Wet-Plate Collodion is one of the first photographic processes invented in the 1850s. It's called “wet-plate” because the entire production of the image is created within 15 minutes while the plate is wet. The notorious volatility of the process produces images that combine hyperreal sharpness with an ethereal mix of artifacts and imperfections. In the increasingly intangible digital age, the tintype provides a refreshing point where photography approaches alchemy.
"... I must declare that because of the discoveries in the field of photographic chemistry, there are no things or people in the physical world today that are not photogenic ..."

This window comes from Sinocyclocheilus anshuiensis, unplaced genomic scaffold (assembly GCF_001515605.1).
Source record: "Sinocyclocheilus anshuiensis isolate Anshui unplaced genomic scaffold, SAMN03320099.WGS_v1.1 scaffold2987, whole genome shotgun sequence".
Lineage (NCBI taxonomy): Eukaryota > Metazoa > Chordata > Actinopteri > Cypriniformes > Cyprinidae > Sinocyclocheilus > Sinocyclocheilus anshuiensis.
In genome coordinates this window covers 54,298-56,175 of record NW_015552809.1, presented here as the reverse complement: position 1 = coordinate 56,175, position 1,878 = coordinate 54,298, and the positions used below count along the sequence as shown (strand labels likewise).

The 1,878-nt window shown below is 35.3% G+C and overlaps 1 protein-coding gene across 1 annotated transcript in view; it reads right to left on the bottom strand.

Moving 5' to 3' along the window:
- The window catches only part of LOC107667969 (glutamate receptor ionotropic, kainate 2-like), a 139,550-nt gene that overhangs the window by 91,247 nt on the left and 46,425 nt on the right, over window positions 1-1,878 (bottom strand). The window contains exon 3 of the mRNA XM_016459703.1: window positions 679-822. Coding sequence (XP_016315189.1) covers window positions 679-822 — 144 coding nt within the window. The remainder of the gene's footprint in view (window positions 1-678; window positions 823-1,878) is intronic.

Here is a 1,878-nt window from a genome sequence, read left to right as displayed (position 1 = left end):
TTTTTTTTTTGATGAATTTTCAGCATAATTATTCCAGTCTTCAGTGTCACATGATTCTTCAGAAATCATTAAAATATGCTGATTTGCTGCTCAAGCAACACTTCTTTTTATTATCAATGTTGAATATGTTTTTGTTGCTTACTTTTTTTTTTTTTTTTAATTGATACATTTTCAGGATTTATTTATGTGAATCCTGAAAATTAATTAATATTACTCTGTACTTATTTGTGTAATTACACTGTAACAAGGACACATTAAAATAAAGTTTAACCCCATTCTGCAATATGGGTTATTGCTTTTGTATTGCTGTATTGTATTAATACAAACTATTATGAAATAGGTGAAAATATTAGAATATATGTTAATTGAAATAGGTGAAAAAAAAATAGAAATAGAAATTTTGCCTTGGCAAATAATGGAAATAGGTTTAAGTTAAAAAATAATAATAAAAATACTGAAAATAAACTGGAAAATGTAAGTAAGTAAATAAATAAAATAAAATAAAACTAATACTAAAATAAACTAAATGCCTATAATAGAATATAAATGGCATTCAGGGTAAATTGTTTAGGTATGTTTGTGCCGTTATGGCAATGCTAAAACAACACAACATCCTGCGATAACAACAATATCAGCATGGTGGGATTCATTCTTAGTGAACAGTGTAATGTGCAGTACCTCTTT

“The photography for me emerged as a form of artistic self expression but, over the years, it evolved into something less personal and true. The current photographic processes led me to a tepid nature, uninspiring and unrewarding. During the progression of my work as a photographer, several technological advances and processes have evolved, throwing away the magic that brought me to the fascination for photography - the old way of making images, with attention to technical detail, through the measurement of light, culminating in the magic of chemically seeing the arise of the photographic image.”